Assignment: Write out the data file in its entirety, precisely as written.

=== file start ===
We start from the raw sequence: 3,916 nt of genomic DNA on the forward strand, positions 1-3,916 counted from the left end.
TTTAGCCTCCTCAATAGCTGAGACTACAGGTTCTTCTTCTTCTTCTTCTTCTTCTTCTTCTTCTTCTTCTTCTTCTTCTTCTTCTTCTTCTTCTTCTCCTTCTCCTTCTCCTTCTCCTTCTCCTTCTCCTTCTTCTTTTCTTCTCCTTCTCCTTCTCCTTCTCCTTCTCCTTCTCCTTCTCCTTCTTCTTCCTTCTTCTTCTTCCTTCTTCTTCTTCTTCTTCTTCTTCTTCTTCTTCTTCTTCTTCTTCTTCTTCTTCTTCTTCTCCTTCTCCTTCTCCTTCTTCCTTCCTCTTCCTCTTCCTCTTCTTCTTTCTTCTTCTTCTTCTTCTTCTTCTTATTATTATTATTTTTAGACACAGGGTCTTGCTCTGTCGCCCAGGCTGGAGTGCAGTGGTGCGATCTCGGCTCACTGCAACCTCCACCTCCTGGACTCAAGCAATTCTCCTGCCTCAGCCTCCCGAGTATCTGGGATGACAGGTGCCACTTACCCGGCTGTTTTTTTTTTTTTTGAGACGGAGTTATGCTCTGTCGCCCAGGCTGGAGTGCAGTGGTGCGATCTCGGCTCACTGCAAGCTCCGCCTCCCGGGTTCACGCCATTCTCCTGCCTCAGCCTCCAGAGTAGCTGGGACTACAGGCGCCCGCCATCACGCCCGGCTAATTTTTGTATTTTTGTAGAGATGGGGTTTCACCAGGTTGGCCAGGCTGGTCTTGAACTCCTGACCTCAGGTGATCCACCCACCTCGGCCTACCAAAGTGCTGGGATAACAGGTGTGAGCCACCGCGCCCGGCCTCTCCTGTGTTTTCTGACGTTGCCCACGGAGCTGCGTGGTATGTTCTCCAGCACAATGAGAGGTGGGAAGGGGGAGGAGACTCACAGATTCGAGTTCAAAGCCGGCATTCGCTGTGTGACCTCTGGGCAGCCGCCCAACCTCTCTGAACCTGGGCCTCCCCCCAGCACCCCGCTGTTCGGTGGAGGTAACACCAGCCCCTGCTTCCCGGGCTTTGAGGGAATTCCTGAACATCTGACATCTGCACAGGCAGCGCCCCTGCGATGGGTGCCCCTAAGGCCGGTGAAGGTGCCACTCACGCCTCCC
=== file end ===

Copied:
We start from the raw sequence: 3,916 nt of genomic DNA on the forward strand, positions 1-3,916 counted from the left end.
TTTAGCCTCCTCAATAGCTGAGACTACAGGTTCTTCTTCTTCTTCTTCTTCTTCTTCTTCTTCTTCTTCTTCTTCTTCTTCTTCTTCTTCTTCTTCTCCTTCTCCTTCTCCTTCTCCTTCTCCTTCTCCTTCTTCTTTTCTTCTCCTTCTCCTTCTCCTTCTCCTTCTCCTTCTCCTTCTCCTTCTTCTTCCTTCTTCTTCTTCCTTCTTCTTCTTCTTCTTCTTCTTCTTCTTCTTCTTCTTCTTCTTCTTCTTCTTCTTCTTCTCCTTCTCCTTCTCCTTCTTCCTTCCTCTTCCTCTTCCTCTTCTTCTTTCTTCTTCTTCTTCTTCTTCTTCTTATTATTATTATTTTTAGACACAGGGTCTTGCTCTGTCGCCCAGGCTGGAGTGCAGTGGTGCGATCTCGGCTCACTGCAACCTCCACCTCCTGGACTCAAGCAATTCTCCTGCCTCAGCCTCCCGAGTATCTGGGATGACAGGTGCCACTTACCCGGCTGTTTTTTTTTTTTTTGAGACGGAGTTATGCTCTGTCGCCCAGGCTGGAGTGCAGTGGTGCGATCTCGGCTCACTGCAAGCTCCGCCTCCCGGGTTCACGCCATTCTCCTGCCTCAGCCTCCAGAGTAGCTGGGACTACAGGCGCCCGCCATCACGCCCGGCTAATTTTTGTATTTTTGTAGAGATGGGGTTTCACCAGGTTGGCCAGGCTGGTCTTGAACTCCTGACCTCAGGTGATCCACCCACCTCGGCCTACCAAAGTGCTGGGATAACAGGTGTGAGCCACCGCGCCCGGCCTCTCCTGTGTTTTCTGACGTTGCCCACGGAGCTGCGTGGTATGTTCTCCAGCACAATGAGAGGTGGGAAGGGGGAGGAGACTCACAGATTCGAGTTCAAAGCCGGCATTCGCTGTGTGACCTCTGGGCAGCCGCCCAACCTCTCTGAACCTGGGCCTCCCCCCAGCACCCCGCTGTTCGGTGGAGGTAACACCAGCCCCTGCTTCCCGGGCTTTGAGGGAATTCCTGAACATCTGACATCTGCACAGGCAGCGCCCCTGCGATGGGTGCCCCTAAGGCCGGTGAAGGTGCCACTCACGCCTCCC